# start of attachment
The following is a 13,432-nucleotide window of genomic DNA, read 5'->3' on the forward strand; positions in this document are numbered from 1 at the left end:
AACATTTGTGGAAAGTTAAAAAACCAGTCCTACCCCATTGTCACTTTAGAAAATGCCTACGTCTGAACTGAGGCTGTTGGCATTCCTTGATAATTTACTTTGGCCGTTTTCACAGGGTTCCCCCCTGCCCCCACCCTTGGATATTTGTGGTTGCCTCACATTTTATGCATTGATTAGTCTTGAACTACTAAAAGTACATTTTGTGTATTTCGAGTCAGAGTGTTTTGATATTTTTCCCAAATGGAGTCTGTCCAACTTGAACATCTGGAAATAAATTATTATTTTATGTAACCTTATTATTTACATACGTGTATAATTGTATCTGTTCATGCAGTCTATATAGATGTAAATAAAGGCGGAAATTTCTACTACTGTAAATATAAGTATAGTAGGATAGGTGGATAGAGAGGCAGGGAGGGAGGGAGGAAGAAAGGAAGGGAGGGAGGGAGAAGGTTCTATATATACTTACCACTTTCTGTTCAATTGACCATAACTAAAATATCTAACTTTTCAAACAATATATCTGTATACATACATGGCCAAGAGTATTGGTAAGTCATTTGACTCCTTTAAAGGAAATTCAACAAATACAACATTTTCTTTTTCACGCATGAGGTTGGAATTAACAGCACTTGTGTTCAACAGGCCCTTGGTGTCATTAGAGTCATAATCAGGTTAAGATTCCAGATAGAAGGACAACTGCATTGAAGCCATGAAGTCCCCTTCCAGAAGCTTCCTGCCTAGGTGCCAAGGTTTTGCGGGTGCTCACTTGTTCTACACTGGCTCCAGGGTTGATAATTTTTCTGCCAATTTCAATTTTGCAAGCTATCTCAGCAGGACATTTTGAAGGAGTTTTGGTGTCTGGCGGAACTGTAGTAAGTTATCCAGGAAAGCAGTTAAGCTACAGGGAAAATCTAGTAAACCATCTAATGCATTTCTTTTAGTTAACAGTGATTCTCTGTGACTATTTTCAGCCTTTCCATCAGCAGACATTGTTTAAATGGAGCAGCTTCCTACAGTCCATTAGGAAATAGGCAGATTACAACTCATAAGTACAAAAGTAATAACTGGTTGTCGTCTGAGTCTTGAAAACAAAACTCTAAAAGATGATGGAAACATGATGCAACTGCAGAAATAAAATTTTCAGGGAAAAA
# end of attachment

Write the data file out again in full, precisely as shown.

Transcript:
The following is a 13,432-nucleotide window of genomic DNA, read 5'->3' on the forward strand; positions in this document are numbered from 1 at the left end:
AACATTTGTGGAAAGTTAAAAAACCAGTCCTACCCCATTGTCACTTTAGAAAATGCCTACGTCTGAACTGAGGCTGTTGGCATTCCTTGATAATTTACTTTGGCCGTTTTCACAGGGTTCCCCCCTGCCCCCACCCTTGGATATTTGTGGTTGCCTCACATTTTATGCATTGATTAGTCTTGAACTACTAAAAGTACATTTTGTGTATTTCGAGTCAGAGTGTTTTGATATTTTTCCCAAATGGAGTCTGTCCAACTTGAACATCTGGAAATAAATTATTATTTTATGTAACCTTATTATTTACATACGTGTATAATTGTATCTGTTCATGCAGTCTATATAGATGTAAATAAAGGCGGAAATTTCTACTACTGTAAATATAAGTATAGTAGGATAGGTGGATAGAGAGGCAGGGAGGGAGGGAGGAAGAAAGGAAGGGAGGGAGGGAGAAGGTTCTATATATACTTACCACTTTCTGTTCAATTGACCATAACTAAAATATCTAACTTTTCAAACAATATATCTGTATACATACATGGCCAAGAGTATTGGTAAGTCATTTGACTCCTTTAAAGGAAATTCAACAAATACAACATTTTCTTTTTCACGCATGAGGTTGGAATTAACAGCACTTGTGTTCAACAGGCCCTTGGTGTCATTAGAGTCATAATCAGGTTAAGATTCCAGATAGAAGGACAACTGCATTGAAGCCATGAAGTCCCCTTCCAGAAGCTTCCTGCCTAGGTGCCAAGGTTTTGCGGGTGCTCACTTGTTCTACACTGGCTCCAGGGTTGATAATTTTTCTGCCAATTTCAATTTTGCAAGCTATCTCAGCAGGACATTTTGAAGGAGTTTTGGTGTCTGGCGGAACTGTAGTAAGTTATCCAGGAAAGCAGTTAAGCTACAGGGAAAATCTAGTAAACCATCTAATGCATTTCTTTTAGTTAACAGTGATTCTCTGTGACTATTTTCAGCCTTTCCATCAGCAGACATTGTTTAAATGGAGCAGCTTCCTACAGTCCATTAGGAAATAGGCAGATTACAACTCATAAGTACAAAAGTAATAACTGGTTGTCGTCTGAGTCTTGAAAACAAAACTCTAAAAGATGATGGAAACATGATGCAACTGCAGAAATAAAATTTTCAGGGAAAAA